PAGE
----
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THE FALL HAD TURNED to winter and then back again without conviction, November’s chill taken up and dropped like a woman never wearing the right coat until finally December laughed and took hold. Then the ice on the black pathways through the park fixed an unreflecting gaze upward month after month, the cold unwavering through what should have been spring, so that even in April, in the Bowery in New York City, the braziers still glowed on street corners, and a man trying to warm his hands could watch the firelight picked up and carried in the windows above his head and imagine the glow traveling all the way along the avenues, square by square above the streets, all the way uptown and into the warm apartments of those who, pausing on the threshold to turn off the light, left their rooms and descended in woolens and furs, grumbling about the cold—good god, when will it end?—until it turned without fanfare one morning in May, and spring let loose at last. All over the city, children were released from their winter coats and out into the greening arms of Central Park. So here we all are again, thought Kitty Milton, stepping into the taxicab on the way to meet her mother at the Philharmonic.
It was 1935.
She wore a soft cloche hat that belled below her ears, casting her eyes into shadow and making more pronounced the soft white of her chin tipped forward a little upon her long neck. Her coat swung easily around her knees, her upright figure swathed in a foamy green silk dress, the woolen coat just a shade darker.
The taxi pulled away from the curb toward Central Park, and through the window spring unfurled above her head in the elm trees, and down along the walkways the forsythia shouted its yellow news. She leaned her head upon the leather.
Life is wide, girls, Miss Scrivener had bid them all, years ago. Cross it with your arms open. And standing before the schoolgirls ranged in rows, all six feet of her—an old maid, her fiancé killed in the Great War—their teacher had thrown out her arms.
And Kitty hadn’t known whether to laugh or cry.
Well, wide it was, Kitty thought now, spring begun and nothing ahead but possibility. Ogden would be home soon from abroad; the ground had been broken on their house in Oyster Bay. She was thirty. It was ’35. Neddy was five, Moss was three, and baby Joan had just turned one. Her head filled with the delicious math of life—the word flushed up onto her cheeks and into her eyes, broadening into a smile as the taxi moved up Fifth Avenue.
She caught the driver’s eye in the mirror and knew she ought to turn her head away so he didn’t see her, smiling like an idiot, but she held his gaze instead. He winked. She smiled back and slid down on the seat, closing her eyes as the taxi plunged into the tunnel moving east to west, underneath the playgrounds in the park where her children were playing with a concentrated fury against the end of the morning, the arrival of lunchtime, crawling around the great bronze statue of a beloved Scottish poet, perching like little sparrows on the giant knee, climbing (if they were lucky, if their nurse wasn’t watching) all the way up to his massive sloping shoulder.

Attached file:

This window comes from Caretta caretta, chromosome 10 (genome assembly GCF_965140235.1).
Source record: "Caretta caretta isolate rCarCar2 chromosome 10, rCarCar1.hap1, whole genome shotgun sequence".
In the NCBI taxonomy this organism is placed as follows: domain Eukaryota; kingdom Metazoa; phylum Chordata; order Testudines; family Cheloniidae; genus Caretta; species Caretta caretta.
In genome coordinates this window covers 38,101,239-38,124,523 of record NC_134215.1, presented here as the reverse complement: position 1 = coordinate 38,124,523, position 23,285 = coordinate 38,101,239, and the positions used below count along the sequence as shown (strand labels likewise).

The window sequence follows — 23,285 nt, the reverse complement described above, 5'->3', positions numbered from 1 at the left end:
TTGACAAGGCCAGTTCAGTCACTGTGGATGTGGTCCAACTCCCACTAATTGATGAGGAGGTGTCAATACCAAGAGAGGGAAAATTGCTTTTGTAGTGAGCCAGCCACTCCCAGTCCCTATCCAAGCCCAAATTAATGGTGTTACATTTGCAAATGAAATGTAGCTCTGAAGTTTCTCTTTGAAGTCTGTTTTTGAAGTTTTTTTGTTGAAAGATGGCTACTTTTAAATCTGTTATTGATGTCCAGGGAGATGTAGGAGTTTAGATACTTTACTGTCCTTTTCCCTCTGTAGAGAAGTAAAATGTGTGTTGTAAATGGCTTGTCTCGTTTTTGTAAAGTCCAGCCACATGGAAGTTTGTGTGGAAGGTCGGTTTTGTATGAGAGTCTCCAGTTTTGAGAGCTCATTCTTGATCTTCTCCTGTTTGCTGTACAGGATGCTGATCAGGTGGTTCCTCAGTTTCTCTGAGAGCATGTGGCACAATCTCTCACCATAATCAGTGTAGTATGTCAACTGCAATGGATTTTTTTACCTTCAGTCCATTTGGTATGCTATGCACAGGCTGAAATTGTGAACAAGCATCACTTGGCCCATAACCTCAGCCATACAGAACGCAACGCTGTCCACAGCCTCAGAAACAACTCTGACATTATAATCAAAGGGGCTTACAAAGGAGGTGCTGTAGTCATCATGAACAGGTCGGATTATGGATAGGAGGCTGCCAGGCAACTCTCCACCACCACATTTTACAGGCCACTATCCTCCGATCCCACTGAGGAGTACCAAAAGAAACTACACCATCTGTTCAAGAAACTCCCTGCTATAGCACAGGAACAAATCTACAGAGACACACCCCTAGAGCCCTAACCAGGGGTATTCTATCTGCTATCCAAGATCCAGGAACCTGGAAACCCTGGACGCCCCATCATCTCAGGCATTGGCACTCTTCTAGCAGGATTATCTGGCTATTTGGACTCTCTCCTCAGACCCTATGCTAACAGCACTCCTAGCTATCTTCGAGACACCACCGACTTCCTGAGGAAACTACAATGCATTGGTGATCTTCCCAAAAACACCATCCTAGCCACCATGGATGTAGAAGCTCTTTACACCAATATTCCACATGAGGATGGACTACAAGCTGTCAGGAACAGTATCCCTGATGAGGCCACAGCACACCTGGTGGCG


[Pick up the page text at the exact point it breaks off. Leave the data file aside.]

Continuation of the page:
But the Milton boys were not lucky that way; the Milton boys’ nurse told them to get down, right now, get down immediately and come here.
Moss, the younger, who did not like when grown-ups looked at him with that distant, frowning attention that signaled more attention coming after, coming closer, slid off the statue, too quickly, and landed on one bare knee. “Ow,” he mouthed, and lowered his cheek to the hot, scuffed skin. “Ouch.”
But his brother had paid no attention to Nurse below him, their baby sister, Joan, on her big hip; Neddy kept climbing, creeping to the top of the statue’s head, and was—what was he doing?
“Edward.” Nurse moved quickly forward. “Edward! Get down. This instant.”
The boy was going to fall.
He had planted both feet, one on either side of the great head, the shaggy bronze hair covering the two ears, a foot on either shoulder, and was carefully, slowly, pushing himself up to stand, aloft.
The boy was going to break his neck.
“Edward,” Nurse said, very quietly now.
The other children stopped their crawling, frozen where they were on the statue, watching the boy above them who had climbed so high. Now he was the only thing moving upon the bronze.
Slowly, carefully, Neddy raised himself, pushing off the poet’s head, wavering just an instant, then catching steady, and stood all the way up. Steady and up so high. Compact, perfect, he stood on the statue’s shoulders, a small being in short pants and a cardigan, now regarding the world of upturned, worried faces below him.
“Moss,” he squawked. “Lookit.”
And Moss tilted his head and saw up through the folds of the statue’s jacket, the great thick hands, up past another boy clinging to the open page of that enormous book, Neddy far above, standing, grinning, and crowing.
If he’d held out his hand and said Come, fly! Moss would have flown. For when your brother calls come, you step forward, you take his hand and go. How can you not? It was always him in the front, going first.
His head tipped, his cheek still on his knee, Moss grinned up at his brother.
Neddy nodded and lightly, easily, bent again and slid from the top of the bronze lump, clambering all the way down, arriving with a little bounce as he dropped to the pebbled ground.
“Your father,” Nurse promised, “will hear of this. This is going on the list.”
She unlocked the brake on the pram and pushed the boy’s shoulder roughly. “The list, Edward. You hear me?”
Neddy nodded. And started marching forward.
Moss stole his hand into his brother’s. Both boys kept step, ahead of the pram, their little backs straight as soldiers. Smiling.
There would be no list, they knew. It was only Mother at home. Father was in Berlin.
Copyright © 2019 by Sarah Blake